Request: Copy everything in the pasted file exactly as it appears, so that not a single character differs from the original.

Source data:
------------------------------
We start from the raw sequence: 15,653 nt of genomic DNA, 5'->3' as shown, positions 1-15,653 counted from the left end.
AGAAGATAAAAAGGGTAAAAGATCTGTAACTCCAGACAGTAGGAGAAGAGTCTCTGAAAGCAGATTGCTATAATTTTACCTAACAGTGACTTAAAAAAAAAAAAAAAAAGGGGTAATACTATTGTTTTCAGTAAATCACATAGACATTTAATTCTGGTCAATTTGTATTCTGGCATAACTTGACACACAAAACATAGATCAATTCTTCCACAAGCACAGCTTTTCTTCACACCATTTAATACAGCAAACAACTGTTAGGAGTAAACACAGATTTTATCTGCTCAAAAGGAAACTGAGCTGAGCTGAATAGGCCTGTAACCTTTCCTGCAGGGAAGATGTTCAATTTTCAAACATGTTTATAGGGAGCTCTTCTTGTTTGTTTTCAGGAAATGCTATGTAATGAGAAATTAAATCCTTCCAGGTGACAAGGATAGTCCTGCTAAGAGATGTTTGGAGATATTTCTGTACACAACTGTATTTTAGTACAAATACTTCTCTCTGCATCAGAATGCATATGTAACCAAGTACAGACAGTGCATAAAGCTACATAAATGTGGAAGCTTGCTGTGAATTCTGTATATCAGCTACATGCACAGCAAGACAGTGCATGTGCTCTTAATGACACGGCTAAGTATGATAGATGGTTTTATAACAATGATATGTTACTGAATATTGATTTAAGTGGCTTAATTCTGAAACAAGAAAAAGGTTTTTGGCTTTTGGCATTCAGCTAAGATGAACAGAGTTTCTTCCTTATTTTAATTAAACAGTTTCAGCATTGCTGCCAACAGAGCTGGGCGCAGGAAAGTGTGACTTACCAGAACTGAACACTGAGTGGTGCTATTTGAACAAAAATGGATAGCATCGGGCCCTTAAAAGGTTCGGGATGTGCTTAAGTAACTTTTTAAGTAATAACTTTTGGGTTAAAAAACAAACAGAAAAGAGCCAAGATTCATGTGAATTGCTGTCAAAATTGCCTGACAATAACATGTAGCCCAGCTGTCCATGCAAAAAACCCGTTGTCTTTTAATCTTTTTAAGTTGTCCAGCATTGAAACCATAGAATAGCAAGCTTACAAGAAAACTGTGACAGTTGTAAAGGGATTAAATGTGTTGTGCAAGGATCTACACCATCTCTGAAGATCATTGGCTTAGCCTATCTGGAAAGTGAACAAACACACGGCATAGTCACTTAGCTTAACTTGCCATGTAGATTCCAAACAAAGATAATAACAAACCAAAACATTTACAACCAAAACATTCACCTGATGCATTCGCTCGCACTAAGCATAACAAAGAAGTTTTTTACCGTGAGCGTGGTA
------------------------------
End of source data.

We start from the raw sequence: 15,653 nt of genomic DNA, 5'->3' as shown, positions 1-15,653 counted from the left end.
AGAAGATAAAAAGGGTAAAAGATCTGTAACTCCAGACAGTAGGAGAAGAGTCTCTGAAAGCAGATTGCTATAATTTTACCTAACAGTGACTTAAAAAAAAAAAAAAAAAGGGGTAATACTATTGTTTTCAGTAAATCACATAGACATTTAATTCTGGTCAATTTGTATTCTGGCATAACTTGACACACAAAACATAGATCAATTCTTCCACAAGCACAGCTTTTCTTCACACCATTTAATACAGCAAACAACTGTTAGGAGTAAACACAGATTTTATCTGCTCAAAAGGAAACTGAGCTGAGCTGAATAGGCCTGTAACCTTTCCTGCAGGGAAGATGTTCAATTTTCAAACATGTTTATAGGGAGCTCTTCTTGTTTGTTTTCAGGAAATGCTATGTAATGAGAAATTAAATCCTTCCAGGTGACAAGGATAGTCCTGCTAAGAGATGTTTGGAGATATTTCTGTACACAACTGTATTTTAGTACAAATACTTCTCTCTGCATCAGAATGCATATGTAACCAAGTACAGACAGTGCATAAAGCTACATAAATGTGGAAGCTTGCTGTGAATTCTGTATATCAGCTACATGCACAGCAAGACAGTGCATGTGCTCTTAATGACACGGCTAAGTATGATAGATGGTTTTATAACAATGATATGTTACTGAATATTGATTTAAGTGGCTTAATTCTGAAACAAGAAAAAGGTTTTTGGCTTTTGGCATTCAGCTAAGATGAACAGAGTTTCTTCCTTATTTTAATTAAACAGTTTCAGCATTGCTGCCAACAGAGCTGGGCGCAGGAAAGTGTGACTTACCAGAACTGAACACTGAGTGGTGCTATTTGAACAAAAATGGATAGCATCGGGCCCTTAAAAGGTTCGGGATGTGCTTAAGTAACTTTTTAAGTAATAACTTTTGGGTTAAAAAACAAACAGAAAAGAGCCAAGATTCATGTGAATTGCTGTCAAAATTGCCTGACAATAACATGTAGCCCAGCTGTCCATGCAAAAAACCCGTTGTCTTTTAATCTTTTTAAGTTGTCCAGCATTGAAACCATAGAATAGCAAGCTTACAAGAAAACTGTGACAGTTGTAAAGGGATTAAATGTGTTGTGCAAGGATCTACACCATCTCTGAAGATCATTGGCTTAGCCTATCTGGAAAGTGAACAAACACACGGCATAGTCACTTAGCTTAACTTGCCATGTAGATTCCAAACAAAGATAATAACAAACCAAAACATTTACAACCAAAACATTCACCTGATGCATTCGCTCGCACTAAGCATAACAAAGAAGTTTTTTACCGTGAGCGTGGTA